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With an extensive archaeological collection spanning from the 7th century BC through the Middle Ages, the Musée de la Romanité, located in Nîmes, France (opening summer 2018), presents artifacts from the “romanization” of local society both before and after the city’s Roman occupation. The project, which has evolved into one of the largest contemporary architectural projects in France, is the result of an international competition dating back to 2011. Designed by Paris-based Elizabeth de Portzamparc, the resulting museum establishes a dialogue with an adjacent 2000-year-old amphitheater through a veil-like glass tile screen.
The building aims to produce this dialogue by being different instead of similar. Seen from above, the museum is organized in a square plan that contrasts with the amphitheater’s curvilinear form. The materiality of the adjacent Roman stone structure and what Elizabeth de Portzamparc’s office calls the “magnificence of vertical arches passed down to us through the centuries,” is answered with a decidedly light assembly of digitally-crafted steel and glass. The result is an undulating, textile-like drapery that seemingly floats over the archaeological context.
The Musée de la Romanité’s facade is composed of over 7,000 structural glass units measuring approximately 5-feet-long by 8-inches-tall by less than three-eighths-of-an-inch thick. The glass “strips” were screen printed with 8-inch opaque white squares on their exterior face to maximize legibility and solar shading performance. Each strip was installed individually on site over a delicate framework composed of primary vertical members and secondary horizontal girts. This framework establishes specific undulations based on the curvature of the facade. The mechanical attachments were specially coated to blend in with adjacent finishes to produce an additional level of seamlessness.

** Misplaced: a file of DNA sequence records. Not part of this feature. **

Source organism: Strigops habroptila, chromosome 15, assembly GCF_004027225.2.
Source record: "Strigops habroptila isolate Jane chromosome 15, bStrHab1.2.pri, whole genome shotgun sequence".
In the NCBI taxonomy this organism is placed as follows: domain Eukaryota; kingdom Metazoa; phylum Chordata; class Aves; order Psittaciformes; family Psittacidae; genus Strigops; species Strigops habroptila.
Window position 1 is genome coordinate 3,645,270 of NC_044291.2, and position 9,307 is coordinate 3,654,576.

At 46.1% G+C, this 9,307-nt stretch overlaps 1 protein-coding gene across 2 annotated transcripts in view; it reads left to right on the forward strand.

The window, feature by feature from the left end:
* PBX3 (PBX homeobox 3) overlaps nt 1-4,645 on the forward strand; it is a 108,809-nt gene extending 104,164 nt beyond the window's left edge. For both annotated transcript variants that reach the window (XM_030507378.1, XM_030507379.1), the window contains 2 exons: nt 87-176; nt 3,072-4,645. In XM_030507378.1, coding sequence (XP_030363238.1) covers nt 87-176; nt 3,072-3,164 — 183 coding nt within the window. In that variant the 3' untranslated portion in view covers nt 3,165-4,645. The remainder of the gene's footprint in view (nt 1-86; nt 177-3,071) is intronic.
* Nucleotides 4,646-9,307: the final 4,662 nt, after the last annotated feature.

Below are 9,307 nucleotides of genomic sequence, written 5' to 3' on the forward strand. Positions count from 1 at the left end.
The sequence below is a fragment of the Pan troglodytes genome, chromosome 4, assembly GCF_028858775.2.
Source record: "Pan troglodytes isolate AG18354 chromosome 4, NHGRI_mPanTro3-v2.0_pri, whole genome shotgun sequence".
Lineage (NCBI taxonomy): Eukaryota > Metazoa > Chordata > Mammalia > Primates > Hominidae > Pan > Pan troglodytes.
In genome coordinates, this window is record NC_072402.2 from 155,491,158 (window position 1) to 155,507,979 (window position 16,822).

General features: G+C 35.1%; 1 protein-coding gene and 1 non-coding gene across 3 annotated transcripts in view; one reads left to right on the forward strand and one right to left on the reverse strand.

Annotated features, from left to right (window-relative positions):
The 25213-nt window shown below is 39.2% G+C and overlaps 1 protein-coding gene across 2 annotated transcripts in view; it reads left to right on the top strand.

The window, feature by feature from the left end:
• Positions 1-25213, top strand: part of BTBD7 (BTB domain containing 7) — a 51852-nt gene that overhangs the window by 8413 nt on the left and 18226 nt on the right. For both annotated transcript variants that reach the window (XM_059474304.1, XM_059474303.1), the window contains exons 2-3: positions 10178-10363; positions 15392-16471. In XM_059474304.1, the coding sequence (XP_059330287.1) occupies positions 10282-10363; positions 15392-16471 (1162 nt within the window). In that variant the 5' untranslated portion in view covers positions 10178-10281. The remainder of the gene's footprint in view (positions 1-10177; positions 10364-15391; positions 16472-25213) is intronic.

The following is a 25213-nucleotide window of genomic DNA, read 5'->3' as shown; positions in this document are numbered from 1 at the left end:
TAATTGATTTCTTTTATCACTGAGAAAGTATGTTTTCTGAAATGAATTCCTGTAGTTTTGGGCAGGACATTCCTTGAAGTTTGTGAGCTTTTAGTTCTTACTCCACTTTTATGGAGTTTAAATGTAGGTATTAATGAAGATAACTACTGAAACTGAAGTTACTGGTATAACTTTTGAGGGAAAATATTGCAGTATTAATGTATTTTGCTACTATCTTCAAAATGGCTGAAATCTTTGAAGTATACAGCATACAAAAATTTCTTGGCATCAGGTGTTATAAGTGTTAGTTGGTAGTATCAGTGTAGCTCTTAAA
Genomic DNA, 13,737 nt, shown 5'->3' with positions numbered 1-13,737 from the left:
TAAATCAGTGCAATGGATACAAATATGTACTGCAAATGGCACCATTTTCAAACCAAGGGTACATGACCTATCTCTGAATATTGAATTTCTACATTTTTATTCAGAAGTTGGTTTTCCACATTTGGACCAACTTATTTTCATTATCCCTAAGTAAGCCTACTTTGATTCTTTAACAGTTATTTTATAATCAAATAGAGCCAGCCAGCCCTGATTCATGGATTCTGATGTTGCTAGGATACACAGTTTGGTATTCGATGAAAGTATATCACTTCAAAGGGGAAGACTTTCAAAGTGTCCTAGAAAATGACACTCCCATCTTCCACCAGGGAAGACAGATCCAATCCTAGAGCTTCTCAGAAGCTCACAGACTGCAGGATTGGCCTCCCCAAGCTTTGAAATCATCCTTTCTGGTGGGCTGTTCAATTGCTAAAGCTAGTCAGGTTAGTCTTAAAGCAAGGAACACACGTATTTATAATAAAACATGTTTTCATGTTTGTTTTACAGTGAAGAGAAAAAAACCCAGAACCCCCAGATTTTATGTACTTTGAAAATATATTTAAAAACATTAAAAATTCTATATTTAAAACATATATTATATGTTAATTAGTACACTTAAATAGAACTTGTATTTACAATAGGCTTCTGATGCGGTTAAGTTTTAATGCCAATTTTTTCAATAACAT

The lightness of the system is all the more impressive given the site’s location within a seismic zone that extends through parts of southern France. The unique assembly of glass strips, as opposed to a custom molded glass system or more traditional curtain wall, arose from a desire to achieve a visually thin structure and required the design team to manage the weight of the glass assembly.
“We finally chose the strip system so as to obtain a background structure as light and less visible as possible, allowing an important economy of raw materials and construction costs in comparison to a molded glass facade, which requires very expensive and heavy bearing structures,” said de Portzamparc. “The result is very lively for its subtlety and its reflections that extend the colors of the surrounding buildings and the sky that changes every hour of the day.”
The architects developed the project through a 1:100 scale study model that was based on two parametric aspects: geometry and graphic design. Several tests at full scale also occurred in parallel to the model to study the detailing of key attachment points. The team worked through iterations of translating a fluid digital surface into a contoured assembly of horizontal strips, working to manage gaps between the strips so as to achieve a continuity of the surface through smaller building modules.